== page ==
Leveling The Workload
By Darren Dolcemascolo, senior partner and co-founder, EMS Consulting Group
In the last edition of Thinking Lean, we discussed quick changeover, a system for reducing setup time on equipment and allowing for smaller batches. In this edition, we will cover a more generally applicable concept known as leveling production.
What Is Leveling?
Leveling work, a concept known as heijunka in Japanese, is one of those concepts from the Toyota Production System that is either ignored or misunderstood by many lean implementers. However, whether one is working to improve material flow, information flow, or other flow (such as patient flow in a hospital or surgery center), leveling the workload is a key to success.
Leveling production is about building a consistency in output; this consistency is required for continuous flow and pull systems to work. If the workload is erratic from hour to hour and day to day, it will not be possible to implement the types of pull systems or continuous flow work cells we’ve discussed in previous articles. Leveling is based on the notion that customers do not order in a stable, predictable way in the vast majority of cases; this applies to both volume and mix of product. Fig. 1 illustrates a very basic concept of leveling: While customer demand is volatile, the build pattern over time should be consistent. In reaction to upward shifts in customer demand (i.e., changes in the average demand), we would increase our production rates. If average customer demand drops, we will decrease our production rates. In either case, we build a steady mix and volume over a fixed period of time. Usually, this period is one month, though this can change depending on the business situation.
There are two major factors that allow us to buffer against demand: inventory, and production lead-time, or response time to the customer. Utilizing inventory to buffer against demand, we can hold finished goods inventory, ship to customer order, and replenish the inventory while building to a level schedule. Or, we can hold semi-finished inventory, and then complete or customize to customer order. This is dependent on the type of product we manufacture.
This second strategy works well for firms that have a standard base product that can be easily customized with particular software, packaging, or accessories. The second factor is lead-time. Some businesses can hold zero finished goods if their internal production lead-time is sufficiently shorter than the promised lead-time to the customer. For example, you might have a two-week promised lead-time and a three-day build cycle, or production lead-time. In this case, you would be able to build on a level schedule by adding customer orders to the schedule each day. The “backlog” of orders would change daily, but the build-rate per day would remain the same.
In order to level-load in a production environment, we divide products into families/categories of products. Break down products into A, B, and C unit volume categories within the families: A is top 60 percent of the volume, B is next 20 percent, and C is bottom 20 percent. Then, we make A products in very small batches, equal to one-day’s worth of demand. We make B products in batches ranging from daily to weekly. Finally, we allow a portion of time each day (or week) to run very low volume products (C items). This allows us to turn over our high-volume inventory much faster while maintaining a consistency in production. This consistency translates into value for our upstream processes and, potentially, our suppliers' production patterns.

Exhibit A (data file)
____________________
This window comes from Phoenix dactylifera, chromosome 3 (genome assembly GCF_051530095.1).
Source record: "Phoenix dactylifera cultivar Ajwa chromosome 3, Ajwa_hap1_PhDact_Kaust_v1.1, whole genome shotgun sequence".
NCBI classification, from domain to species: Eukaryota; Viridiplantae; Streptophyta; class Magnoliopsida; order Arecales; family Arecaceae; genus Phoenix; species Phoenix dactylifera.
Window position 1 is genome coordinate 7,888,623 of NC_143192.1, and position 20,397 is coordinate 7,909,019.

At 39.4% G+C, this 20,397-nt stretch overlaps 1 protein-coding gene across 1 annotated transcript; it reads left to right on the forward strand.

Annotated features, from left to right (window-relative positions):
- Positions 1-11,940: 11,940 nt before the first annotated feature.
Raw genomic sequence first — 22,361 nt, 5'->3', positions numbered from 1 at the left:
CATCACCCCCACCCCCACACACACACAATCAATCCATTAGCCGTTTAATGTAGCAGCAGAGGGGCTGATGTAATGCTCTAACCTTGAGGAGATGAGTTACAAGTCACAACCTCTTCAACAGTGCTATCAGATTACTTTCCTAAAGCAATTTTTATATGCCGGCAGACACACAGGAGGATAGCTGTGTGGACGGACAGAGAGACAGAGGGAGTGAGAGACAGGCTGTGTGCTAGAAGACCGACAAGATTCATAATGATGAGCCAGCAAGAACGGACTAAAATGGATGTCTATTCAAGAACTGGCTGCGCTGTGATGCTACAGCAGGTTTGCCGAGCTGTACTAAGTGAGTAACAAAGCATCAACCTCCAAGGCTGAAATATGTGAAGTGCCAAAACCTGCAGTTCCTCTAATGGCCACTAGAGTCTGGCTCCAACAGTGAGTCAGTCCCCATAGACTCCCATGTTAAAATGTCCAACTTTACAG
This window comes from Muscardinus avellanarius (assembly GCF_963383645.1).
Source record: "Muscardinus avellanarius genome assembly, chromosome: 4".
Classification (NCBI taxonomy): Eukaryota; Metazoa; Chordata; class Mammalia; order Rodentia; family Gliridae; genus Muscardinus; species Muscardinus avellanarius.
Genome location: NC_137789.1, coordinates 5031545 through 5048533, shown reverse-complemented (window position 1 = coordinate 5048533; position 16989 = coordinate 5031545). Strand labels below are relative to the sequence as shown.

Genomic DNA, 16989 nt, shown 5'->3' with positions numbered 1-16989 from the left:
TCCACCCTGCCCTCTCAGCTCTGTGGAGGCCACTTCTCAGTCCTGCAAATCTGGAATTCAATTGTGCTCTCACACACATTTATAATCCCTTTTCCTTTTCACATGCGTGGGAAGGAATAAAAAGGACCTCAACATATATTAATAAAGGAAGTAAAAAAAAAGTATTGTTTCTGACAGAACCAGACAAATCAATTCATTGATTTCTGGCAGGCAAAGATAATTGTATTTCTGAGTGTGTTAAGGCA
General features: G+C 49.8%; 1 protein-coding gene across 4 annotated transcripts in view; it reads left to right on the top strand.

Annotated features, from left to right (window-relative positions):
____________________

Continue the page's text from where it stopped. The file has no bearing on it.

Case Example: Leveling Work At A Medical Device Manufacturer
The following is a case from a medical device manufacturer producing implantable devices that are machined and assembled in-house. The company developed a pull system concept for various levels of production, both to reduce inventory and to reduce stock-outs. The company manufactures more than 100 stock-keeping units (SKUs) of implantable devices on CNC machines. These metal devices then are cleaned, assembled, and packaged into a variety of products.
For the machining operation, the manufacturer focuses on 20 key part numbers that make up 75 percent of demand. These key parts are manufactured in daily lots on a small number of machines; utilizing quick changeover, the company is able to make multiple changeovers per day efficiently. It stores these 20 part numbers in a supermarket of machined parts. The company also has storage for the remaining parts, but these are produced in weekly or — in cases for which the volumes are extremely low— monthly lots.
The assembly and packaging operations downstream have about 500 finished-good SKUs made from the 100 internally produced parts, plus other purchased components. Using a similar leveling strategy, about 70 key finished goods, making up 60 percent of all sales, are assembled in daily quantities and sent to a finished goods supermarket. Another 20 percent of the part numbers are assembled in weekly quantities, while the final 20 percent of the volume is made-to-order. This final 20 percent represents about 200 SKUs, but they are extremely low-volume productions, some of which are ordered only once per year.
This leveling scheme helps facilitate flow of product to the customer. The finished goods supermarket is designed to handle customer variability from day to day, which allows the assembly and packaging department to produce utilizing the leveling pattern discussed above. This level pattern of production ensures that the “pulls” from the machined parts supermarket will be even. There will be little variation from hour to hour or day to day. This allows the machining operation to produce in a level fashion, as well.
Leveling workload certainly needs to be a part of any lean transformation. It builds stability and allows concepts like standard work, one-piece flow, and pull systems to operate properly.